For a large family car, it's difficult to beat the minivan. Vast expanses of passenger and cargo space put SUVs and crossovers to shame, and these merits are joined by pleasant driving dynamics, decent gas mileage, ample safety and convenience features, and relatively affordable prices.
And for a minivan, at least today, it's difficult to beat the 2017 Chrysler Pacifica. The all-new replacement for the popular Town & Country represents a major advancement for Chrysler and also breaks new ground against its competitors.


Midsize sedans from Mazda and Volkswagen offer alternatives

2017 Mazda6 -- cropped for webThe 2017 Mazda6 is a stylish, sporty alternative to midsize sedans. COURTESY PHOTO 

Walk through any supermarket parking lot or look at the cars stopped at a light around you, and you're bound to see multiple samples of various best-selling models. In the midsize sedan class, the Toyota Camry and Honda Accord are the ubiquitous sales leaders; the Nissan Altima, Ford Fusion and Hyundai Sonata also abound.
Perhaps you're looking for an automotive experience that's not identical to your neighbors, but still want many of the same virtues that make those bestsellers appealing. Two models to consider are the Mazda6 and the Volkswagen Passat.


Kia Soul hides sensibility with style as Jaguar gets into crossover game



2017 Kia Soul -- cropped for webThe Kia Soul is a useful, comfortable and affordable tall hatchback that competes well with compact crossovers. COURTESY PHOTO  

With bright orange paint, exuberant styling and a turbocharged 201-horsepower engine, the recently tested 2017 Kia Soul looks like a car that's designed for fun more than functionality. But for better or for worse, the Soul is the most successful as a roomy, refined, affordable box – not as a sporty car.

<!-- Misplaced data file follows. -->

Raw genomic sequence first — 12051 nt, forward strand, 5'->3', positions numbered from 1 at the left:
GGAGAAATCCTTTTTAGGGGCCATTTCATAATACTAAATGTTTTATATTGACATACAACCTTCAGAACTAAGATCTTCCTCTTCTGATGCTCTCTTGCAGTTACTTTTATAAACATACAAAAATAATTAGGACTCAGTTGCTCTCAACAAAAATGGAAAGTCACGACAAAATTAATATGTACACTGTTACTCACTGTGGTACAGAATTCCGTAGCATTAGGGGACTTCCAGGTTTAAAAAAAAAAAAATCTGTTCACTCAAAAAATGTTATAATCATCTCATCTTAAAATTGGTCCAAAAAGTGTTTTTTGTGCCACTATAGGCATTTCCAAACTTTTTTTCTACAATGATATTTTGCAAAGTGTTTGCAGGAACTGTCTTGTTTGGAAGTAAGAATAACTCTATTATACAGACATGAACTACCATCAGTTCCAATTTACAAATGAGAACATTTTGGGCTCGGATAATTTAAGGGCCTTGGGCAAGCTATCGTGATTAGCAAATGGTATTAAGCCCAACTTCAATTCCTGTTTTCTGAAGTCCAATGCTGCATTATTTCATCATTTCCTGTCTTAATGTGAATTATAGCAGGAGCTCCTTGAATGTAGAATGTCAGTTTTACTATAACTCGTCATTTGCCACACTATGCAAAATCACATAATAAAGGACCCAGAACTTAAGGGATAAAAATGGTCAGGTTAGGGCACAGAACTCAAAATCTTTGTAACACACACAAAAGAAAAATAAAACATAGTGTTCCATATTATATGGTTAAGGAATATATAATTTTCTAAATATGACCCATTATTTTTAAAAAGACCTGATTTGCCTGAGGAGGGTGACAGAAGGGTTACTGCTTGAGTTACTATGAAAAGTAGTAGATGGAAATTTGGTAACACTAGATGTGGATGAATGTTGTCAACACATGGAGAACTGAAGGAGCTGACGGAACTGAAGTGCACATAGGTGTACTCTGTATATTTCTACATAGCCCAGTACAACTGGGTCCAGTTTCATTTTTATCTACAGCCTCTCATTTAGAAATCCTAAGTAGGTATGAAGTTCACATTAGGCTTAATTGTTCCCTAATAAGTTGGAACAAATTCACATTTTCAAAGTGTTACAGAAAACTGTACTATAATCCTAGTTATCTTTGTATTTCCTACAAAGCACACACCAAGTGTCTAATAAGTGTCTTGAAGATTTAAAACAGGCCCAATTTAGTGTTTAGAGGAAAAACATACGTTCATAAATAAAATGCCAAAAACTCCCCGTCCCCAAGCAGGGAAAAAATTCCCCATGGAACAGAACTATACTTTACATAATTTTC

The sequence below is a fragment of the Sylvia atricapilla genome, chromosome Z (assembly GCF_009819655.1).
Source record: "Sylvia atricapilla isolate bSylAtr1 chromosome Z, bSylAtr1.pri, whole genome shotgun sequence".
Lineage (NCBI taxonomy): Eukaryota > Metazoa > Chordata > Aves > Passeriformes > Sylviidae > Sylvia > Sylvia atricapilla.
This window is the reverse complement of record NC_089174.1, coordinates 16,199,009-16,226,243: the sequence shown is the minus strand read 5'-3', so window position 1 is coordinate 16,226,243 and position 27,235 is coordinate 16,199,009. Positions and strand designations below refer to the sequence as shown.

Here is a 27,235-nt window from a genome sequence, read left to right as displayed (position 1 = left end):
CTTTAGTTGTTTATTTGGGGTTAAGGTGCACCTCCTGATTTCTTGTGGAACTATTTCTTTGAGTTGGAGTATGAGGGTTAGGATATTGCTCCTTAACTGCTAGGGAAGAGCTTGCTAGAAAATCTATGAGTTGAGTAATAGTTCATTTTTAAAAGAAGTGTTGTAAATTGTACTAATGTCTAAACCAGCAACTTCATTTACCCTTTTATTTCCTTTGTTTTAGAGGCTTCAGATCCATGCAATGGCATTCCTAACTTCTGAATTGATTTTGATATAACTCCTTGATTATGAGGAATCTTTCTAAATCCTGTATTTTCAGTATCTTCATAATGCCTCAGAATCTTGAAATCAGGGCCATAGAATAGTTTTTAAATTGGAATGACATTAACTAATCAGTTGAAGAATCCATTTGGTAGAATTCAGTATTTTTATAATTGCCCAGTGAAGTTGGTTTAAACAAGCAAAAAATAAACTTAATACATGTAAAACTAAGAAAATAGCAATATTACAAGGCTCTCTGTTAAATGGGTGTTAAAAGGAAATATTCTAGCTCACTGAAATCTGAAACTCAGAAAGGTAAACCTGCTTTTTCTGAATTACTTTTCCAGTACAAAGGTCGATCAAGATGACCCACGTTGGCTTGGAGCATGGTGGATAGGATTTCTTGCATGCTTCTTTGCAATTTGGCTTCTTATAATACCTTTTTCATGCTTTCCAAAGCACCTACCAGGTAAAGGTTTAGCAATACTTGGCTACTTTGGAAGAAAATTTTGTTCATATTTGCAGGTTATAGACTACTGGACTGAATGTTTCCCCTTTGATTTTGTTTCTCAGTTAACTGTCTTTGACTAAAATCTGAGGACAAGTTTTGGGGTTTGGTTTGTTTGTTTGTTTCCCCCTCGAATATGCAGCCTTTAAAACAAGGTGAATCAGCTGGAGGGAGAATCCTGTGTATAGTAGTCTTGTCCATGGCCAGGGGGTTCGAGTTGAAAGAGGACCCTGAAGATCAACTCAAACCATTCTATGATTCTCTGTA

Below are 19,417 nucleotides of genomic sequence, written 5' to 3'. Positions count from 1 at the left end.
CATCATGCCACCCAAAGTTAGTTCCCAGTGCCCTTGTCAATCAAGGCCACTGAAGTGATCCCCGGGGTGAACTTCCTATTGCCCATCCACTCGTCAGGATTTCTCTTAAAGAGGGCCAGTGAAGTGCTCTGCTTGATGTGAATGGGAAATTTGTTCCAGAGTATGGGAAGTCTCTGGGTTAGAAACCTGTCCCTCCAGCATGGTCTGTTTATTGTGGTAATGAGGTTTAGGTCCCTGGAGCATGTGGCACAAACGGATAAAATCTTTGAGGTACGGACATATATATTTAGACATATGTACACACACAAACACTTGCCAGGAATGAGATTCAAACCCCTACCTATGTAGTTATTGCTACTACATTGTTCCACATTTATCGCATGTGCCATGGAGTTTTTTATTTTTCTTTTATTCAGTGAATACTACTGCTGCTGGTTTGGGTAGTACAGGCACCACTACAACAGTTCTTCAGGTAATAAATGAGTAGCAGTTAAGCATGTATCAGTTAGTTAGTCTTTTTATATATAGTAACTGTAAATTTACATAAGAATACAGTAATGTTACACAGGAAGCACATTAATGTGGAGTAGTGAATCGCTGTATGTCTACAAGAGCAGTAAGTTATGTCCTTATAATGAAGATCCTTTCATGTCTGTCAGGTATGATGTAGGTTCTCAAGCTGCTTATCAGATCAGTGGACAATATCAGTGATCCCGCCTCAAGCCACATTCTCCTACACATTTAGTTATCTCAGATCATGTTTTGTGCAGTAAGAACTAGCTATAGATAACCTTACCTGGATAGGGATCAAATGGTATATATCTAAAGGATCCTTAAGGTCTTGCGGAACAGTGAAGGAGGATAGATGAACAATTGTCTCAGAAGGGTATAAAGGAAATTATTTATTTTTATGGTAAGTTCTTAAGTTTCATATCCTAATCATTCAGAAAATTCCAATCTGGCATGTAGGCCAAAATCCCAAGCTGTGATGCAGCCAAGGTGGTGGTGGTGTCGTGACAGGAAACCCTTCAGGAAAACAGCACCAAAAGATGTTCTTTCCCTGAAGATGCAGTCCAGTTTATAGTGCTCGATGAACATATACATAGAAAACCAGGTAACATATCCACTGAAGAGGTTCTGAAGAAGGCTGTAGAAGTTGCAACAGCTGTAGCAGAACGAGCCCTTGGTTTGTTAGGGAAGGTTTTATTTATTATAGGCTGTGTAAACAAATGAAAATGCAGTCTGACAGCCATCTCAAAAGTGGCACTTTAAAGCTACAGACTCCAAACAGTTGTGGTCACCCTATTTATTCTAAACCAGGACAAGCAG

Updates to Ford crossover bring it up to par while Chevy is rudimentary

2017 Ford Escape -- cropped for webThe 2017 Ford Escape was updated with revised styling and other upgrades that help it to be competitive with other compact crossovers. COURTESY PHOTO  

The Ford Escape compact crossover is consistently one of the best-selling vehicles in the country – a pleasant vehicle in a hot market segment. Ever since its 2013-model redesign, the Escape has neatly married respectable, almost sporty driving dynamics with a spacious interior and affordable prices. That proved to be a winning combination on the sales front.
However, the Escape had its weak points: mediocre gas mileage, some missing safety features, poor performance in one crash test and a finicky dashboard touchscreen. Ford has now taken steps toward addressing them as part of a comprehensive 2017 update.


Two new models offer subtle ways to significantly reduce fuel usage

2017 Kia Niro -- cropped for webThe all-new 2017 Kia Niro is a gas-electric hybrid that saves on gas without demanding many sacrifices or calling much attention to itself. COURTESY PHOTO

Ever since Toyota launched the 2004 Prius with an unmistakably unique shape, fuel savings have been associated with unique looks. Subsequent generations of Toyota's best-selling gas-electric hybrid have followed that mold, as have a number of competitors.
But two tall hatchbacks that are all new for 2017 promise impressive fuel savings without styling that telegraphs anything special under the hood: the Kia Niro hybrid and the Chevrolet Bolt EV all-electric car.


Corolla puts value above other qualities while Volvo flagship marries interior and sporty handling

2017 Toyota Corolla -- cropped for webThe updated 2017 Toyota Corolla trails competing compact cars in many ways, but it's still worth a look for safety on a tight budget. COURTESY PHOTO  

A few decades ago – or even more recently, depending on who you ask – American economy cars were sorry pieces of junk, undesirable models that were built only reluctantly by automakers that just wanted to improve their average fleet fuel economy. Meanwhile, Korean competitors hit the scene without competitive engineering or quality control.

This was the era in which the Toyota Corolla shone, offering solid engineering and thoughtful design that was contrasted against the indifference or inadequacy found in many competitors.

These days, though, the Corolla is in a very different market position. Against its increasingly solid competition, it feels like basic transportation; many other compact cars feel sophisticated by comparison, with well-finished interiors; polished ride and handling; and clever in-dash technology.

The Corolla, to be blunt, has none of those things – at least not by the standards of 2017.